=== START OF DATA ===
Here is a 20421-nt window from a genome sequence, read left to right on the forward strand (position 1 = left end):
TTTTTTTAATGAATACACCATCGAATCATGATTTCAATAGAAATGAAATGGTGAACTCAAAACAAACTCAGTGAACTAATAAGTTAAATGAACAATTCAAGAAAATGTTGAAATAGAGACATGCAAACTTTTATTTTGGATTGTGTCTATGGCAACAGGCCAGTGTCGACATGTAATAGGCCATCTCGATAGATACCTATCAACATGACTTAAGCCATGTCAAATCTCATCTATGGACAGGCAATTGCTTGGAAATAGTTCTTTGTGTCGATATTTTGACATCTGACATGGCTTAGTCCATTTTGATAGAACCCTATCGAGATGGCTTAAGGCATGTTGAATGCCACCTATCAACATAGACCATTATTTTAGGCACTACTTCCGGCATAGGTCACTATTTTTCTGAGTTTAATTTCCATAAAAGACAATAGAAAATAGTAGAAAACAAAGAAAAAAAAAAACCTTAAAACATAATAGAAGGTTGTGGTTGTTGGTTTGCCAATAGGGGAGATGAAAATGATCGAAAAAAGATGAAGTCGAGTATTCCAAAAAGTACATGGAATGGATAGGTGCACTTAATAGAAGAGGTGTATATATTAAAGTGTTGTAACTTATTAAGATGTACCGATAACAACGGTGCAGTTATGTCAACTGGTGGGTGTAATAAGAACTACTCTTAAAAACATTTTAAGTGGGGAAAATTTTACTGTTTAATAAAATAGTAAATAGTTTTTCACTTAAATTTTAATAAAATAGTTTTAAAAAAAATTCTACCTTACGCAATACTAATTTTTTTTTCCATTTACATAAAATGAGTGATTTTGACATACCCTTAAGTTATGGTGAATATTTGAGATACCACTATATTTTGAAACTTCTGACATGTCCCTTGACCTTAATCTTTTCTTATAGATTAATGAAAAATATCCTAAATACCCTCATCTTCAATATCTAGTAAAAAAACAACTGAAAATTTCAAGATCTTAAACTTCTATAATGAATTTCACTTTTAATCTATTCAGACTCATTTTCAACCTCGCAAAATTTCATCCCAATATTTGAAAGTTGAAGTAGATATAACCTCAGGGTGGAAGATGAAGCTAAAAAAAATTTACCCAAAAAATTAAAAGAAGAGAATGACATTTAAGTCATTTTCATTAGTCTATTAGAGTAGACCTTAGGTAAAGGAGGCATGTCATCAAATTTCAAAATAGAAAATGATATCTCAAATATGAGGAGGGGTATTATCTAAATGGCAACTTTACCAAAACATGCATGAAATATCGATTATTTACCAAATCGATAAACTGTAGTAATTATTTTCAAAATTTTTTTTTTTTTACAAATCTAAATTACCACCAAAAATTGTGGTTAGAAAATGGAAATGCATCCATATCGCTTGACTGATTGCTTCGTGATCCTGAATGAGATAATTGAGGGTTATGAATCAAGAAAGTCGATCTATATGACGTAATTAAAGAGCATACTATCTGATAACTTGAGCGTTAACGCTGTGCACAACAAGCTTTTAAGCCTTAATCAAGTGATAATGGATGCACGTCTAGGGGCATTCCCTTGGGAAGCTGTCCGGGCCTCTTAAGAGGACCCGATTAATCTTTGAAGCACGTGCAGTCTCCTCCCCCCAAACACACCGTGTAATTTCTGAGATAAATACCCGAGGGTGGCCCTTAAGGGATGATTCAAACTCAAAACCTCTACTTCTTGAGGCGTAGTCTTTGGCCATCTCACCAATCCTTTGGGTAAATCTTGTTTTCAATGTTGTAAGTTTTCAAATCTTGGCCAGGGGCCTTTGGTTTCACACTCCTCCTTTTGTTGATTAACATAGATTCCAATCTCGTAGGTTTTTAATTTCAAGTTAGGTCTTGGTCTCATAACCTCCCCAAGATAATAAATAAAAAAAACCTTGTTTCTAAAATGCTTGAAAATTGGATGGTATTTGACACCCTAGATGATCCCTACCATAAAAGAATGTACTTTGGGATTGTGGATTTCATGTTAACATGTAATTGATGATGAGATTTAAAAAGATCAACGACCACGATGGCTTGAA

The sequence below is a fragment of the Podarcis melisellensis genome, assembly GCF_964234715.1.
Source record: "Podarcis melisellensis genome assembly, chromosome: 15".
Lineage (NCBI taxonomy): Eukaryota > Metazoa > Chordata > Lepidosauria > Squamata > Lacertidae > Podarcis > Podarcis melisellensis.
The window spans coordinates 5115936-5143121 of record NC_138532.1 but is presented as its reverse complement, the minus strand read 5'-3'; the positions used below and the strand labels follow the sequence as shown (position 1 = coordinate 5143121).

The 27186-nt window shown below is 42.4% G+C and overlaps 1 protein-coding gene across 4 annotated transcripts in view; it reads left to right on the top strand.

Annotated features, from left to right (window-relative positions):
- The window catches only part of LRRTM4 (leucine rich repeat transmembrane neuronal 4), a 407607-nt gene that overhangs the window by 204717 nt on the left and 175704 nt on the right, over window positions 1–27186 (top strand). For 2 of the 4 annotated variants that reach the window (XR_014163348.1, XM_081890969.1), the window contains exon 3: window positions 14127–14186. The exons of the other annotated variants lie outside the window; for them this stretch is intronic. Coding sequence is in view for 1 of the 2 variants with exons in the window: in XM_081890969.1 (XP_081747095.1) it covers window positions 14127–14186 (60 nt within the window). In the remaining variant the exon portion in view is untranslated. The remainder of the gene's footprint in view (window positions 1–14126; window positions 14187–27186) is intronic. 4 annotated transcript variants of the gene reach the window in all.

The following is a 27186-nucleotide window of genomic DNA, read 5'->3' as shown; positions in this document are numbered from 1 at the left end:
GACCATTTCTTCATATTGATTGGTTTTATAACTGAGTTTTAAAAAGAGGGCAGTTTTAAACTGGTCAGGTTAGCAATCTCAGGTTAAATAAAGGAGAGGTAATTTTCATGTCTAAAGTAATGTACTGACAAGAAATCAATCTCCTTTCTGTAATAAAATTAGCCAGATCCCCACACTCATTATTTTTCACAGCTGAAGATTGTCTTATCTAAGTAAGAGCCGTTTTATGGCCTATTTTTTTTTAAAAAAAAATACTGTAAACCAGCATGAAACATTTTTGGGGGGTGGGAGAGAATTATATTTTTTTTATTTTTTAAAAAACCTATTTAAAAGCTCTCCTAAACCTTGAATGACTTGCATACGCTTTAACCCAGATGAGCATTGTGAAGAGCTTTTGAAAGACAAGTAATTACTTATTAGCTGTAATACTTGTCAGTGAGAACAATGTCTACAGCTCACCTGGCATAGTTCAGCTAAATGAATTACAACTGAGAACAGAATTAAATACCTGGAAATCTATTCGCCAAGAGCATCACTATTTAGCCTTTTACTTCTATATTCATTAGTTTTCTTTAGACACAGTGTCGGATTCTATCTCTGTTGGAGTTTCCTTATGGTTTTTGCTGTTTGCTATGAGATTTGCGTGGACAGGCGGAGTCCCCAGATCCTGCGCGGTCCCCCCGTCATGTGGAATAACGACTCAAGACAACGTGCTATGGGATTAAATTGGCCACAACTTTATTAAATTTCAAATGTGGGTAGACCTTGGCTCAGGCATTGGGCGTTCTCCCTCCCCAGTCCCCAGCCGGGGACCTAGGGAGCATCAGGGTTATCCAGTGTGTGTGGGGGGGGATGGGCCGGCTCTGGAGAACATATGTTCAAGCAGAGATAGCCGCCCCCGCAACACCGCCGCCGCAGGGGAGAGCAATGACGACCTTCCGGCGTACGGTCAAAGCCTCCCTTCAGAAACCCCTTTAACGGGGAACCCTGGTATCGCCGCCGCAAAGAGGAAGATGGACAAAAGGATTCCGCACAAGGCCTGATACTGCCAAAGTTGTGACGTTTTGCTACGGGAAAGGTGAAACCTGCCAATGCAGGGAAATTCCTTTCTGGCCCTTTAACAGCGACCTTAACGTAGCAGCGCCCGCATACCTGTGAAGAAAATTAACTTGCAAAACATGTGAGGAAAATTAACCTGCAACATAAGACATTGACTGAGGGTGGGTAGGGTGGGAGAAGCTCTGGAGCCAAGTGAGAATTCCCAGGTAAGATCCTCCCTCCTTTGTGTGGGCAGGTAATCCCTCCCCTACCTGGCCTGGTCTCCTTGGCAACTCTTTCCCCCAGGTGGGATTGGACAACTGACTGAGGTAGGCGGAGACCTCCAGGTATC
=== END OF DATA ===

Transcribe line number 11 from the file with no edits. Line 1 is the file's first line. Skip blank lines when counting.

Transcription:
GACCATTTCTTCATATTGATTGGTTTTATAACTGAGTTTTAAAAAGAGGGCAGTTTTAAACTGGTCAGGTTAGCAATCTCAGGTTAAATAAAGGAGAGGTAATTTTCATGTCTAAAGTAATGTACTGACAAGAAATCAATCTCCTTTCTGTAATAAAATTAGCCAGATCCCCACACTCATTATTTTTCACAGCTGAAGATTGTCTTATCTAAGTAAGAGCCGTTTTATGGCCTATTTTTTTTTAAAAAAAAATACTGTAAACCAGCATGAAACATTTTTGGGGGGTGGGAGAGAATTATATTTTTTTTATTTTTTAAAAAACCTATTTAAAAGCTCTCCTAAACCTTGAATGACTTGCATACGCTTTAACCCAGATGAGCATTGTGAAGAGCTTTTGAAAGACAAGTAATTACTTATTAGCTGTAATACTTGTCAGTGAGAACAATGTCTACAGCTCACCTGGCATAGTTCAGCTAAATGAATTACAACTGAGAACAGAATTAAATACCTGGAAATCTATTCGCCAAGAGCATCACTATTTAGCCTTTTACTTCTATATTCATTAGTTTTCTTTAGACACAGTGTCGGATTCTATCTCTGTTGGAGTTTCCTTATGGTTTTTGCTGTTTGCTATGAGATTTGCGTGGACAGGCGGAGTCCCCAGATCCTGCGCGGTCCCCCCGTCATGTGGAATAACGACTCAAGACAACGTGCTATGGGATTAAATTGGCCACAACTTTATTAAATTTCAAATGTGGGTAGACCTTGGCTCAGGCATTGGGCGTTCTCCCTCCCCAGTCCCCAGCCGGGGACCTAGGGAGCATCAGGGTTATCCAGTGTGTGTGGGGGGGGATGGGCCGGCTCTGGAGAACATATGTTCAAGCAGAGATAGCCGCCCCCGCAACACCGCCGCCGCAGGGGAGAGCAATGACGACCTTCCGGCGTACGGTCAAAGCCTCCCTTCAGAAACCCCTTTAACGGGGAACCCTGGTATCGCCGCCGCAAAGAGGAAGATGGACAAAAGGATTCCGCACAAGGCCTGATACTGCCAAAGTTGTGACGTTTTGCTACGGGAAAGGTGAAACCTGCCAATGCAGGGAAATTCCTTTCTGGCCCTTTAACAGCGACCTTAACGTAGCAGCGCCCGCATACCTGTGAAGAAAATTAACTTGCAAAACATGTGAGGAAAATTAACCTGCAACATAAGACATTGACTGAGGGTGGGTAGGGTGGGAGAAGCTCTGGAGCCAAGTGAGAATTCCCAGGTAAGATCCTCCCTCCTTTGTGTGGGCAGGTAATCCCTCCCCTACCTGGCCTGGTCTCCTTGGCAACTCTTTCCCCCAGGTGGGATTGGACAACTGACTGAGGTAGGCGGAGACCTCCAGGTATC